While it is probably too much to hope for, some acknowledgment in return by the North’s Dear Leader that the unresolved state of hostility between Japan and the North since the end of the Japanese occupation has resulted in occasional unfriendly acts by the North toward Japan, too, could help create some Japanese good will, which will sorely be needed once the subject of compensation packages is negotiated. Such a comment by the North could also help defuse the lingering “spy boat” controversy, which will likely resurface shortly after Koizumi’s visit.
While some have argued that the visit could undercut Washington’s security objectives on the Korean Peninsula, the reverse is also true. North Korea might find it easier (not to mention potentially more rewarding) to make a pledge to continue its current missile-test moratorium beyond the Jan. 1, 2003, scheduled end date to Japan (over whose territory the missiles fly) than to an American interlocutor. The end result would be the same: the elimination of a potential crisis point in U.S.-North Korean relations that all concerned parties would just as soon avoid. This would be a relatively low-cost diplomatic gift to Koizumi, since it is clearly in Pyongyang’s interest to avoid the political and economic consequences a resumption in missile testing would most certainly bring.
A Koizumi call for a greater effort by Pyongyang to come into full compliance with the International Atomic Energy Agency — a future stumbling block in the implementation of the U.S.-DPRK Agreed Framework — would no doubt also be welcomed by Washington and would certainly be appropriate, given that Japan (with its robust civilian nuclear energy program) is the most closely monitored of all the IAEA member states.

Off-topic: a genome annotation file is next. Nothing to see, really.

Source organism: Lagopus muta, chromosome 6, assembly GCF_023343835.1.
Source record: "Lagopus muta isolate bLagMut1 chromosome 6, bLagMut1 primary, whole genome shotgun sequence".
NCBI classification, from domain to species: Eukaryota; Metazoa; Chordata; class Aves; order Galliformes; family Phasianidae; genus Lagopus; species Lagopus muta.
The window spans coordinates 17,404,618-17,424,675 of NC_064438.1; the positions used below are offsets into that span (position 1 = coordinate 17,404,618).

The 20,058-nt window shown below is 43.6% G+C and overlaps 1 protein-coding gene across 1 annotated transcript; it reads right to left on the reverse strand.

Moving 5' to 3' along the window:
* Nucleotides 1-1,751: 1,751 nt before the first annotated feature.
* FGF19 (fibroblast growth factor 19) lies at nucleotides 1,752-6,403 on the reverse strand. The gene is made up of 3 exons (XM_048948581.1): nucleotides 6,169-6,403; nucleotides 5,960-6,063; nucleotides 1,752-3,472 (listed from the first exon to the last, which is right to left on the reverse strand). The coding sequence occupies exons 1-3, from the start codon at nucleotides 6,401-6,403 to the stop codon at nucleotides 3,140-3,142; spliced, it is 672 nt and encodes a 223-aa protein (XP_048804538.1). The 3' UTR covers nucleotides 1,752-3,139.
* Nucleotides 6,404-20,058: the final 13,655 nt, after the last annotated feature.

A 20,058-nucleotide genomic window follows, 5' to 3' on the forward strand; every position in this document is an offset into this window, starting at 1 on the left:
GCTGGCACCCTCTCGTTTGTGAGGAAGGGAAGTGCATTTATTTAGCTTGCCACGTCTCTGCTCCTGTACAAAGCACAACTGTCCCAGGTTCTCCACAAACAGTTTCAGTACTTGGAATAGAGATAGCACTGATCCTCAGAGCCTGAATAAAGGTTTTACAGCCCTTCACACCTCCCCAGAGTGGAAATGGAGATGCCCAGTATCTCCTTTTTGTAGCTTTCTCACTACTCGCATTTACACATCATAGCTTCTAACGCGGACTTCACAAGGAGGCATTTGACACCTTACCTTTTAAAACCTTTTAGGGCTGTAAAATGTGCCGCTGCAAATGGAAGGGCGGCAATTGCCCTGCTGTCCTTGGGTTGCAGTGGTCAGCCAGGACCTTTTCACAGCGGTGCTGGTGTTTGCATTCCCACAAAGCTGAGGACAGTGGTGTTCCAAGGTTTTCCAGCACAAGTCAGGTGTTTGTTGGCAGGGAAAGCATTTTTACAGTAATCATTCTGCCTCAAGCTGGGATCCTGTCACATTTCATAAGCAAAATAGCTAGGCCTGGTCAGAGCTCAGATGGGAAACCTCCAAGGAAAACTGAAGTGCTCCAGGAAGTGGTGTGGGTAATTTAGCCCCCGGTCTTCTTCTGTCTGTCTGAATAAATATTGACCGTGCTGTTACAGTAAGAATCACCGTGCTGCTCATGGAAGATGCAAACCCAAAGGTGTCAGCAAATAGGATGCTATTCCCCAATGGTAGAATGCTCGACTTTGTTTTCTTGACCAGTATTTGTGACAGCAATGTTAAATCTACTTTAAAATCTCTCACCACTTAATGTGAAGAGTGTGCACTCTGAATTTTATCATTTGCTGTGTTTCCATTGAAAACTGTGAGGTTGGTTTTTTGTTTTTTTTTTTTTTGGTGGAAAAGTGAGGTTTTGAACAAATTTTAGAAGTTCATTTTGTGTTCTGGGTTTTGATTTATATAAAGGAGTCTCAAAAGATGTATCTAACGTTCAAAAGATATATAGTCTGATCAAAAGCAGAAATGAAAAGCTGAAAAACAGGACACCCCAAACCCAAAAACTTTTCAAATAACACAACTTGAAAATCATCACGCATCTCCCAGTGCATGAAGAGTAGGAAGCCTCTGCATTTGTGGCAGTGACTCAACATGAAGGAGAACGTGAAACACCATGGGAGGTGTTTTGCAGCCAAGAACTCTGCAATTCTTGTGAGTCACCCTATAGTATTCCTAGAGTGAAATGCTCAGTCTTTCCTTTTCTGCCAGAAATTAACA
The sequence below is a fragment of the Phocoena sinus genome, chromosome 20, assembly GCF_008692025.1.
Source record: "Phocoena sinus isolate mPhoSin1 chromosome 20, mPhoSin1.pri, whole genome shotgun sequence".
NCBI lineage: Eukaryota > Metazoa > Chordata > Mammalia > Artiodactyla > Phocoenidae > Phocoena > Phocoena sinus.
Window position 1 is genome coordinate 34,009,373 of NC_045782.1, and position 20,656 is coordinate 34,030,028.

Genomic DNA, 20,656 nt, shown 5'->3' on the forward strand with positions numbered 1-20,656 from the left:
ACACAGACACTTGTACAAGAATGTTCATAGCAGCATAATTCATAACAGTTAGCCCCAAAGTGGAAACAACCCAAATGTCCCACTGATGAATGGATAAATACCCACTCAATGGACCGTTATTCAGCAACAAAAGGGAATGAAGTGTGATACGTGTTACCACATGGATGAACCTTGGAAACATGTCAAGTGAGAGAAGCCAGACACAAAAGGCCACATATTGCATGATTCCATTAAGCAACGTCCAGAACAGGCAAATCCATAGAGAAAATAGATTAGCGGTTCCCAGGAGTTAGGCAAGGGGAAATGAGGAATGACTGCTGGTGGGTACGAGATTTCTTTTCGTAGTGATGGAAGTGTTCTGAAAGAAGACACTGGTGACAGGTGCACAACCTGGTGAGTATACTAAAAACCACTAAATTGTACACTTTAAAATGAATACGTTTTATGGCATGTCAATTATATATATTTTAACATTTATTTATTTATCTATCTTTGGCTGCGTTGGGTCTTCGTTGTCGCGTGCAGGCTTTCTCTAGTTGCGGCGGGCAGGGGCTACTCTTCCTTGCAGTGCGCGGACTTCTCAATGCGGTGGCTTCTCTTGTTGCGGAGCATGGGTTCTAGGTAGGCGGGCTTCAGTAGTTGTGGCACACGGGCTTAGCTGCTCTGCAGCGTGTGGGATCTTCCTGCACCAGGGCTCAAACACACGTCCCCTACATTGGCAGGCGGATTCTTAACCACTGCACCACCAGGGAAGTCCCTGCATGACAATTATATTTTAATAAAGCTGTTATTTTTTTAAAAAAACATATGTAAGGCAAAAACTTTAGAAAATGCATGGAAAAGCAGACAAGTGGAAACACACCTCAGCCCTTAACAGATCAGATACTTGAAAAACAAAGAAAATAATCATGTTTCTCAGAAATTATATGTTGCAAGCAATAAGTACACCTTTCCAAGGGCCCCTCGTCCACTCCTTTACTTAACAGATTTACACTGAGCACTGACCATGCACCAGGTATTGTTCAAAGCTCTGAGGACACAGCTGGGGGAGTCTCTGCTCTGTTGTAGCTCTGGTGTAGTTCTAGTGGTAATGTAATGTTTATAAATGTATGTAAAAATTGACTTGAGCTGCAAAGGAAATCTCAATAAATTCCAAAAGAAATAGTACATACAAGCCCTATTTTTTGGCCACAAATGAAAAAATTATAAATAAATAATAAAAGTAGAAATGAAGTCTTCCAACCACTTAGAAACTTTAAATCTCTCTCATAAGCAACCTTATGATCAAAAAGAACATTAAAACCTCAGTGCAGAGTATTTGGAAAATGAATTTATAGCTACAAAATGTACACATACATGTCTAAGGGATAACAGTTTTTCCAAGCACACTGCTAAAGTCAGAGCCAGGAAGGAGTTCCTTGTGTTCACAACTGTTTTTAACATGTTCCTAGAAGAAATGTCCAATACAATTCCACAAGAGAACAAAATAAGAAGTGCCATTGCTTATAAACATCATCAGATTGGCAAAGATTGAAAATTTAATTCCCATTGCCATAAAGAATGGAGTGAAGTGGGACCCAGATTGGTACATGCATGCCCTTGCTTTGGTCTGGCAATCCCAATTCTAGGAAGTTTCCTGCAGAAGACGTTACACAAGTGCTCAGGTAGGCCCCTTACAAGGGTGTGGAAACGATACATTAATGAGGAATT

Reports that the U.S. was “blind-sided” by the visit also appear overstated. While a great (if only partially successful) effort was expended to keep the deliberations secret, all evidence points to careful coordination between Tokyo and both Washington and Seoul. Koizumi neither sought nor required “permission” from either nation, but the close coordination among the three, originally instituted as part of the “Perry process” (initiated by former U.S. Defense Secretary William Perry), remains alive and well.
Finally, some have argued that Koizumi’s visit to Pyongyang and the possible resumption of normalization talks will put additional pressure on Washington to send its own high-level delegation to Pyongyang, especially when combined with the parallel resumption of high-level dialogue and prospects for some actual real movement on North-South initiatives such as the road and rail link across the DMZ. One hopes that this is true.
At last weekend’s Trilateral Coordination and Oversight Group meeting in Seoul, senior representatives from Washington, Tokyo and Seoul all endorsed the Koizumi visit. U.S. Assistant Secretary of State James Kelly — previously earmarked to lead the first Bush administration senior delegation to Pyongyang — also reaffirmed Washington’s “readiness to hold comprehensive and unconditional talks with North Korea.” But no date has yet been set.
Even Washington’s hardliners would have difficulty arguing against a Kelly visit if genuine progress is made during Koizumi’s historic diplomatic mission. Of course, the reverse could also be true, if sensitive issues are completely avoided and Koizumi returns empty-handed.